by Cheteyan but instead reflect a return telephone call from
   one Mike Biggerstaff explaining that Appellant "had problems
   with new equipment and personnel leaving without notice but
   they are working hard to get all the work out . . . ."

   Thereafter, Friedman and Jennings summarized the bids on a
   lowest bidder sequential basis as outlined above in a
   memorandum to the GPO Contract Review Board (CRB).  The
   memorandum stated that "prices are fair and reasonable based
   on competitive bids.  Propose award in the above sequence with
   no award beyond the number three contractor without prior
   approval of the CRB."  The CRB concurred in this proposal and
   award was subsequently made to the 3 lowest bidders; the award
   to Appellant being by Purchase Order No. 30364, dated July 22,
   1983. No work was placed with Appellant, however, until
   January 23, 1984, when Print Orders 3030, 3031, and 3032 were
   issued to it.  Two days later on January 25, 1984, Respondent,
   "via a letter from Alice Jennings invoked the 'Exception
   Clause' on this program, stating her reason being that P.C.
   had had difficulty with compliance with schedules on other GPO
   programs." (R4 File, Tab 17)  The Exception Clause of Section
   3, page 11 of 15 (R4 File, Tab 2) states that:

Noncompliance with the shipping and/or delivery schedule, or any
other term, condition or specification of this contract will be
cause, and the GPO reserves the right, to withhold further offers
until the contractor is judged by the Government to have
established adequate procedures to fulfill the requirements.

Thereafter, Appellant completed its work and vouchered Print
Orders 3030 and 3032 to Respondent on March 29, 1984, in the
respective amounts of $8,078.84 and $6,824.00.  Print Order 3031
was not vouchered by Appellant until April 30, 1984, due to a
departmental error requiring a print order modification.  (R4
File, Tab 7) At that time it was vouchered in the amount of
$7,097.55.  These vouchers, after application of the 5% prompt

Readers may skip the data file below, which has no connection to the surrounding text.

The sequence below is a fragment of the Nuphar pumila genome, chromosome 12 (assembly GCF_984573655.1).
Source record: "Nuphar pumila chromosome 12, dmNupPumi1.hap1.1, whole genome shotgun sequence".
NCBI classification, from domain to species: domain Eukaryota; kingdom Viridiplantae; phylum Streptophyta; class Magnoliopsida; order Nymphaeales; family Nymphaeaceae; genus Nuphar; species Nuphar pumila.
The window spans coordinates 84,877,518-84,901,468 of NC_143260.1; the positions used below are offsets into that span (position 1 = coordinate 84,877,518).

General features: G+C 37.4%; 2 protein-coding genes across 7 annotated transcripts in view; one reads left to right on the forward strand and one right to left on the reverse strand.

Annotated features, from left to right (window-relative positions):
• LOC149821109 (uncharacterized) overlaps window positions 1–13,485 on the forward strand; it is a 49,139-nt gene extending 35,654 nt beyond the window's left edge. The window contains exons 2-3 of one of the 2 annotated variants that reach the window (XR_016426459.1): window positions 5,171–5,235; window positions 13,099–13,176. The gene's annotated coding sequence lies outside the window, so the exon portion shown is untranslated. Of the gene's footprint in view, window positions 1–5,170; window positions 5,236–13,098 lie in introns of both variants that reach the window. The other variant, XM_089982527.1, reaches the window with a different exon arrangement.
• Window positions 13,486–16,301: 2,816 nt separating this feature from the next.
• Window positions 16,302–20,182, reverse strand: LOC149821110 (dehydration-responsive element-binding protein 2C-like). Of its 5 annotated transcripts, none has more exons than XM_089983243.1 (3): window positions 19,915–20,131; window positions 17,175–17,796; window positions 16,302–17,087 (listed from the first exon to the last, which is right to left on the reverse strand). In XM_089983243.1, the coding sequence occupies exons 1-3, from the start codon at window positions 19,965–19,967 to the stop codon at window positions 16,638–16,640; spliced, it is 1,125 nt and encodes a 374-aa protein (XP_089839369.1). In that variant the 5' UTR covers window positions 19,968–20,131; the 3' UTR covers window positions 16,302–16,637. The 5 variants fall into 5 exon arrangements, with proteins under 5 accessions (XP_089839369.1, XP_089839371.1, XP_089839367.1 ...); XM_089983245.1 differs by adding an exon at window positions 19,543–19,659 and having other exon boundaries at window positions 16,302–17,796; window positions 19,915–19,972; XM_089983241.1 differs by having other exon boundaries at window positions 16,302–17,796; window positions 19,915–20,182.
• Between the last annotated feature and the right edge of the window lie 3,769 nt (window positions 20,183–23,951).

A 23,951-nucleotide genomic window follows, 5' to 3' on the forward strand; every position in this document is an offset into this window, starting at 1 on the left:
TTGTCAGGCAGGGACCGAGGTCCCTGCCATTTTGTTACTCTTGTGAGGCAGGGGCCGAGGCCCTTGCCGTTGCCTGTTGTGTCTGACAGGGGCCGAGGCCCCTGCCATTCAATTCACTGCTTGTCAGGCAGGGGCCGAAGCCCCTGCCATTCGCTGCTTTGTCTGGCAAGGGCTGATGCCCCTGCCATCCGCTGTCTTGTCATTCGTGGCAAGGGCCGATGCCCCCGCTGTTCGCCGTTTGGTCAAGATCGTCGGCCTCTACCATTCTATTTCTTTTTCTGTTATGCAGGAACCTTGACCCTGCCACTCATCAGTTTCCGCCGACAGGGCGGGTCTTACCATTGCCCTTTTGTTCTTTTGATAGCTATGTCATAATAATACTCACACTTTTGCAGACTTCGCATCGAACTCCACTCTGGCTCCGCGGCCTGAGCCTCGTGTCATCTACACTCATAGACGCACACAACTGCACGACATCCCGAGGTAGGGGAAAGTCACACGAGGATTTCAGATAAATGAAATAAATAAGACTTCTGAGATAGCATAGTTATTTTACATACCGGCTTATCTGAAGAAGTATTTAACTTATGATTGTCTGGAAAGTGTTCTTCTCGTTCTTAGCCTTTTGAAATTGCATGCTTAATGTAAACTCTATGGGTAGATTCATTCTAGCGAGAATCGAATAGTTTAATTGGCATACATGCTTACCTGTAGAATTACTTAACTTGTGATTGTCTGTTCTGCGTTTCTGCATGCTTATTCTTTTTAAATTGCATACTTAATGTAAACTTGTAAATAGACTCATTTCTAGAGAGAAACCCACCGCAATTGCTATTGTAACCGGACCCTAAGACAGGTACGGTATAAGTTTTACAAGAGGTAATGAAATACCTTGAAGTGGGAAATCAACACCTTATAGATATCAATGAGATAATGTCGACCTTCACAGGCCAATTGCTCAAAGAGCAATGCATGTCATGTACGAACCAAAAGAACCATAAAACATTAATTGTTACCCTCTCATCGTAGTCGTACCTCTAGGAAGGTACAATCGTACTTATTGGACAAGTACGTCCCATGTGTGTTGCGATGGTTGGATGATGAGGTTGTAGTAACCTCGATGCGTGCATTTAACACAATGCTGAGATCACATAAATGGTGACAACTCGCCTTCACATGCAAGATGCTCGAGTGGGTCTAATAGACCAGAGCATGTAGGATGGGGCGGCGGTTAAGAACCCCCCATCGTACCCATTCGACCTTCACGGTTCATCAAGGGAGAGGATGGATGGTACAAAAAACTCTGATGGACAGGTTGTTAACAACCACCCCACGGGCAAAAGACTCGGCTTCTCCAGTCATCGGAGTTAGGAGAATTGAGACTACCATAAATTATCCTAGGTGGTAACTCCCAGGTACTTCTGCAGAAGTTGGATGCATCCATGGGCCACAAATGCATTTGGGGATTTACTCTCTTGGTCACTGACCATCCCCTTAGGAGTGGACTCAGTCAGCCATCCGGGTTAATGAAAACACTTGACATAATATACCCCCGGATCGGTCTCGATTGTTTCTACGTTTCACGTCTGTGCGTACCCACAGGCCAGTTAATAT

payment discount, were paid on May 22, May 4, and September 6,
1984, in the amounts of $7,681.19, $6,824.00, and $7,027.95,
respectively.  (R4 File, Tab 17)

   In mid-April, Appellant was reinstated on the contract.  (R4
   File, Tab 16).  Thereafter, Appellant received 16 additional
   print orders from May 14, 1984, through July 30, 1984.  (R4
   File, Tab 7) Appellant submitted vouchers to Respondent for
   this additional work at various times between July 27, 1984
   and August 14, 1984, except for Print Orders 3072 and 3073
   which were not vouchered until October 18, 1984, and September
   30, 1984, respectively.  Thereafter, Appellant received
   payments for some of its vouchered work with other vouchers
   pending.  (R4 File, Tab 8).

   Subsequently, by IFB of June 5, 1984 (R4 File, Tab 9),
   Appellant was invited to bid on the same Program B365-M to
   produce Soil Maps for the term beginning August 1, 1984, and
   ending July 31, 1985.  This time 36 contractors were invited
   to bid.  Nine "no bids" were received.  In addition, Gateway
   Press, Inc., and Qualigraphics, Inc., the third and fourth low
   bidders on the previous Program B365-M contract, were declared
   to have nonresponsive bids "for failure to acknowledge
   amendment No. 1."  Two other bidders, Graphic Litho Corp. and
   Studio Printing, were declared to be "nonresponsible bidders".
   The remaining 2 bidders were the Appellant with the lowest bid
   at $540,117.00 - 5% - $513.111.15 and Techna-Graphics (the low
   bidder under the previous contract) with a bid of $797,574.80
   - 2% - $781,623.30.

   Jennings, by memo of July 26, 1984, recommended award to
   Publishers Choice and Techna-Graphics, declaring the prices to
   be "fair and reasonable based on bids received and comparison